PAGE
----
It’s the final frontier: from across the star-kissed surface of Taylor Lake and the concrete ocean of the Breu parking lot, Gerig and Breuninger Halls stand as refuges for their residents.
Yet in many ways, they also represent a paradox. The only interconnected dorms on campus, the 2 buildings must bridge not only the cultural space between them, but the gaps in tradition as well, as residents learn to live together just a hallway apart.
“Culture is just a lot different,” senior Tali Stichter said. “(In Breu,) it's just a little bit harder to find and necessarily get into, whereas Gerig is very open and like one big community.”
With one foot in both dorms, Stichter spent her first three years on campus in Gerig before moving to Breu this year. It’s a transition she was hesitant about at first.
Looking at Breu’s more modern amenities, considerably less mold, and sectioned lounges on each of its 3 floors, it can sometimes be hard to believe the “Wormhole” hallway connecting Breu to Gerig is not an interdimensional gateway to separate universes.
“I know going into it, I was definitely like, ‘Oh, Breu doesn't really have much of a culture,’” she said. “But there's definitely a culture there. It's just, it's Breu’s best kept secret, honestly.”
The stereotype of Breu’s lack of personality runs alongside Gerig’s label as the mold-ridden home of a variety of nerds on campus.
Looking deeper, however, this dorm too, has more to it than what first meets the eye.
“We think of it as an endearing way,” Breuninger freshman Bronwyn Craddock said. “I feel like you (Gerigians) are really close knit but I really like that.”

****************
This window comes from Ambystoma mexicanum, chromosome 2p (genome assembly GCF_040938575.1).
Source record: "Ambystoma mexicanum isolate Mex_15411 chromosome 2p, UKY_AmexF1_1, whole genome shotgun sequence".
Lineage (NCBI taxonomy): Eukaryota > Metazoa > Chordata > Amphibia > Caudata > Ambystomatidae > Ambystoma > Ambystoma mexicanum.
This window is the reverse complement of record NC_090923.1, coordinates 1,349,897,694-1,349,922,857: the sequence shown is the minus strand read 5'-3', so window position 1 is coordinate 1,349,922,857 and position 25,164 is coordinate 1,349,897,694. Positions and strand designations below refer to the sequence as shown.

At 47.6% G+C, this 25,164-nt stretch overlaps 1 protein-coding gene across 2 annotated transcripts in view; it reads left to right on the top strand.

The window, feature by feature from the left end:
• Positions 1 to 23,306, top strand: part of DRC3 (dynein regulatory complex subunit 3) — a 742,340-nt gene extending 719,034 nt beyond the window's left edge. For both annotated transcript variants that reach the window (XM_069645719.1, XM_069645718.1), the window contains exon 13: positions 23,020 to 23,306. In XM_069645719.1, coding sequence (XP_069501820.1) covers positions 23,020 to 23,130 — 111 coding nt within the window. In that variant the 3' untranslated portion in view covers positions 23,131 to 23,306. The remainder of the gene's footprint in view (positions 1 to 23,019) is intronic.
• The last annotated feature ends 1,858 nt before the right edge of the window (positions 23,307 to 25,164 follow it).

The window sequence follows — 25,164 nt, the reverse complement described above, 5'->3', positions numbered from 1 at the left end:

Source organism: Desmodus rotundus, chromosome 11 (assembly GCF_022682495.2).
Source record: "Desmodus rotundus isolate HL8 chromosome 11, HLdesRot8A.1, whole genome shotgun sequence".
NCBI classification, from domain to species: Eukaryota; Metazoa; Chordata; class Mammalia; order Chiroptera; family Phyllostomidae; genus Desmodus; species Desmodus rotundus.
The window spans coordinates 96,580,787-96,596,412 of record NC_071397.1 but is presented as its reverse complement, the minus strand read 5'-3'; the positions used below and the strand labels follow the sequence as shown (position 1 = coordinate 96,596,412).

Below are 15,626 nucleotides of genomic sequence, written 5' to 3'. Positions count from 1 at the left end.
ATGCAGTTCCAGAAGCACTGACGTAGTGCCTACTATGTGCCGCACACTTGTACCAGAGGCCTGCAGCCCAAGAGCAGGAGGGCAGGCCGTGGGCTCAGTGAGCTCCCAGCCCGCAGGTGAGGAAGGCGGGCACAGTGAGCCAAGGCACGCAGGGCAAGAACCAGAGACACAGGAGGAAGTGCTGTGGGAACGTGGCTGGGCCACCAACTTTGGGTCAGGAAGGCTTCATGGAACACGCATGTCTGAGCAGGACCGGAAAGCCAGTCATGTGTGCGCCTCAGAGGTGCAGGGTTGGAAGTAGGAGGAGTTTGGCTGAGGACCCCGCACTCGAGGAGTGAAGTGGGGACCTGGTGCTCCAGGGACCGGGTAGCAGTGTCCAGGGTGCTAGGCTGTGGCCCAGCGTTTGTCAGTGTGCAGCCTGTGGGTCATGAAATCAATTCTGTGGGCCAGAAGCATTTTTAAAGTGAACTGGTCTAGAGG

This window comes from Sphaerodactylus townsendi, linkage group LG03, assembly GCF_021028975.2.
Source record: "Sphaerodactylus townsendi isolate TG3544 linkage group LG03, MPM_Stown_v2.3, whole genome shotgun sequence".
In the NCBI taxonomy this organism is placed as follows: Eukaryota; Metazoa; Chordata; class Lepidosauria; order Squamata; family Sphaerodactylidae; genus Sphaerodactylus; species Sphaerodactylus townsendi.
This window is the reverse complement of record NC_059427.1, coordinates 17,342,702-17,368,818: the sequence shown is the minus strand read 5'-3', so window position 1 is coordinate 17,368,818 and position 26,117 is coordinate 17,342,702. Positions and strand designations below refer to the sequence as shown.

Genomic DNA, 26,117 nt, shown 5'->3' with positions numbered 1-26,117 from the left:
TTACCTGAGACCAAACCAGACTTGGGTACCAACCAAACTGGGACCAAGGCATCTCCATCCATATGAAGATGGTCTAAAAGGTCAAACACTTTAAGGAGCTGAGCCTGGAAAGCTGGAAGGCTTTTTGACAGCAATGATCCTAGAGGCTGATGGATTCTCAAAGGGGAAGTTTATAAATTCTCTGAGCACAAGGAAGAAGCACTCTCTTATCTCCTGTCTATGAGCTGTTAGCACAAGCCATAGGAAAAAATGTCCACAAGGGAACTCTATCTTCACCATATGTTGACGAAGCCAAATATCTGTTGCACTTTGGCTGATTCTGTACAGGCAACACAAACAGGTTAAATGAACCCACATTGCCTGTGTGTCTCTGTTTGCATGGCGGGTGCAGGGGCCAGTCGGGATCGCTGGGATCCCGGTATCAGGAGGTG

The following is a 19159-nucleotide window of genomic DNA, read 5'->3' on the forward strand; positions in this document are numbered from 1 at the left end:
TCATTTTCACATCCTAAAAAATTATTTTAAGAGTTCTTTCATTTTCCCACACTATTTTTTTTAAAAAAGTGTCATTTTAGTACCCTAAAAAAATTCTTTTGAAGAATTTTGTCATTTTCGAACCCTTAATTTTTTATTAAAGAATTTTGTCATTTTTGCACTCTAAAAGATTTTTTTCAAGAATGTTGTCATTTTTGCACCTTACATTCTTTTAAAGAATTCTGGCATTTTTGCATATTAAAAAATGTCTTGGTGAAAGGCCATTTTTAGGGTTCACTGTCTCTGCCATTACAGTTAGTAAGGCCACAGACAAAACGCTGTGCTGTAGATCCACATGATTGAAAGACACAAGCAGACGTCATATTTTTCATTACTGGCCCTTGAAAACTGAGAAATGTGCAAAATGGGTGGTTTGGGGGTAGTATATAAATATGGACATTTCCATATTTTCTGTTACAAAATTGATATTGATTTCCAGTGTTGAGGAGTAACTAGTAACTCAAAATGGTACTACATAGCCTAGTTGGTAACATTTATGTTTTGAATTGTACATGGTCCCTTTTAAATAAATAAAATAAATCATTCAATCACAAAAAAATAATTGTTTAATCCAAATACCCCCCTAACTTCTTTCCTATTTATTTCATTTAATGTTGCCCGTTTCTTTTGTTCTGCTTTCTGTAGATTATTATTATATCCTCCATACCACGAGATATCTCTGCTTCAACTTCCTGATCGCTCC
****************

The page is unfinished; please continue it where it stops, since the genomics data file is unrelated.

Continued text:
The close-knitedness of Gerig is a large part of its charm. One sprawling family tree connects members together, detailing everything from the way upperclassmen have “adopted” other (and not necessarily younger) classes to the so-called “stray cats” of Gerig — students from other dorms whom Gerigians love as their own.
“Accepting” was one of the first words that came to mind for illustration major sophomore Lorien Gaither as well. A “stray cat” to the dorm last year, Gaither spent her freshman year in English Hall before moving to Gerig.
“Being adopted by Gerig was awesome,” Gaither said. “When I am down there, even if it's just walking through, everyone knows my name. Everyone's like, ‘Hey, Lorien, how’re you doing?’ It's nice to feel like you're coming home and people know you.”
The sense of home was enough to convince Gaither to move from Third North English to the second floor of Gerig. And while Gaither admitted the Gerig lobby is overwhelming, the sense of community is something she wouldn’t easily give up.
And as for Breuninger, while it may still be finding its footing in terms of traditions, events like the weekly Kroger Ball games and the Big Sis, Little Sis mentoring opportunity prove that Breu’s culture is thriving.
Drifting through the wormhole, there’s truly more that connects the two dorms than what divides them. (And it’s not just the shared laundry room.) Music is a passion for residents in both dorms, with students often going between the halls to share a verse on the piano or break out into song.
Gerig hosts not only hard science majors, but music education and art majors, filmmakers, writers and a variety of liberal artists as well, even as the Breuthers and Sisters of Breu feature actors, illustrators and so many more creatives and innovators. Both seek to create or understand beauty. Both have a passion for community. Both are growing, together and apart.
Whether it’s through shared ‘Greu’ events where the dorms come together, or through the simple gatherings in Gerig’s lobby or Breu’s T-lounge, the strange twin worlds that meet in the wormhole share a simple mission: to build a stronger community life and support the beautiful differences of their respective Taylor civilizations.